Homemade pumpkin puree

October 4, 2011 · 12 comments

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A forgettable number of years ago, I tried to make a pumpkin pie by roasting my own pumpkin, and was not pleased with the result.

From that point on, I touted my “only-canned-pumpkin” policy, meaning that while in most conceivable kitchen scenarios, homemade is better than canned, this was a case where that was simply not true. With the rise of industrialized food and Libby’s, I was firmly convinced that Thanksgiving dessert tables all over the country were better suited in these processed times (drawing a hard & fast line at the invention of Cool Whip).

But then last year? Let’s just say I can’t teach a sleeping dog new tricks. Or let an old dog lie. Whatever, I just couldn’t let it go.

So I roasted a “pumpkin.” Translation: I roasted a butternut squash, and used it to make a pumpkin pie. And it was delightful, the best pumpkin pie I’d ever made.


Before you gasp in the horror of my farce, the intentional misleading of pie-adoring innocents, just hear me out.

The problem with roasting pumpkins is that many varieties have too much water, so you end up with a runny mess when it comes pie time. Wanna know the secret to those cans of thick, condensed pumpkin purée?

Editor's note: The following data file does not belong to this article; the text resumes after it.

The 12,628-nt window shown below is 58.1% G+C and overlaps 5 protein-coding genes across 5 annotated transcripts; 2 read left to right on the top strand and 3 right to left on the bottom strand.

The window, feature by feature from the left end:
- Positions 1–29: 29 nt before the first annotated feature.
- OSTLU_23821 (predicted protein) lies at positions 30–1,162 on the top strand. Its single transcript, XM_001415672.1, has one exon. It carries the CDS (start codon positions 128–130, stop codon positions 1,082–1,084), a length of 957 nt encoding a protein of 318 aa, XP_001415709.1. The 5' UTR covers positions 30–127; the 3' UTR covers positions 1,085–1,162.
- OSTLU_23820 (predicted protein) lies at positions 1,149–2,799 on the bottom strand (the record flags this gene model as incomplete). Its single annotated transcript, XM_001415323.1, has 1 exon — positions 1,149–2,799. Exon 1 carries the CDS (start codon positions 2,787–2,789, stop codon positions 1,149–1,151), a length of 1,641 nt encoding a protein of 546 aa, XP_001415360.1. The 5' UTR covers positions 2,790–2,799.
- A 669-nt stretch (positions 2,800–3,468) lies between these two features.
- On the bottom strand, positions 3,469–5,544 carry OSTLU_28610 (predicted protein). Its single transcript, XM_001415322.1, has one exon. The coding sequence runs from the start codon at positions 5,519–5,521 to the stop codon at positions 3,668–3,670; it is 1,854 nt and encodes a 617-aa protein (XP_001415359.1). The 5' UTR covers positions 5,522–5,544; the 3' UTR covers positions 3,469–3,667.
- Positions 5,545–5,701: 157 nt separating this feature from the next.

They use butternut squash.

That’s right. I can’t even remember who told me this. But the dirty truth is that most canned pumpkin purée is made up of other varieties of winter squash. Technically the FDA allows everyone to label it “pumpkin” because they are of similar plant varieties. And who can blame them? Butternut, along with other winter squashes, are dryer than pumpkins. When it comes to roasting puree for use in pies, breads, and the lot, dryer equals thicker.



Since now is the time when I can get organic butternut squash at my farmer’s market for around 85¢/pound, I decided to get ahead of the game and start roasting some for the upcoming pumpkin-love season. Checking a can in the pantry, I found they hold 425g by weight, which ends up being about 1 3/4 cups by volume — easy to measure and freeze in ready-to-use canned-size portions.


So if, like me, you have been long-wed to the can, pick up a butternut squash and give this method a try in your next pumpkin recipe. As far as whether or not you are morally bound to reveal the source of the best pumpkin pie you will ever make, well, I leave that up to you.

I’m certainly not telling anyone.

This recipe was linked up to Simple Lives Thursday, via GNOWFGLINS.


Recipe: Homemade pumpkin puree


  • butternut squash (one 2-pound squash will give you about the equivalent of a 15-oz can of pumpkin)


  1. Preheat oven to 350º, and line baking sheet(s) with parchment paper.
  2. Cut the tough stem off the squash, then cut in half lengthwise. Scrape seeds from inside and discard.
  3. Place squash halves cut-side down on sheets.
  4. Bake for 45-60 minutes, or until very soft.
  5. Let squash cool completely. Scrape flesh from the skins, and puree in a food processor until smooth.
  6. Measure out in 1 3/4 cup portions, and freeze until ready to use (use as exact replacement for one 15-oz can of pumpkin puree).

Copyright © Katy Carter, 2011.




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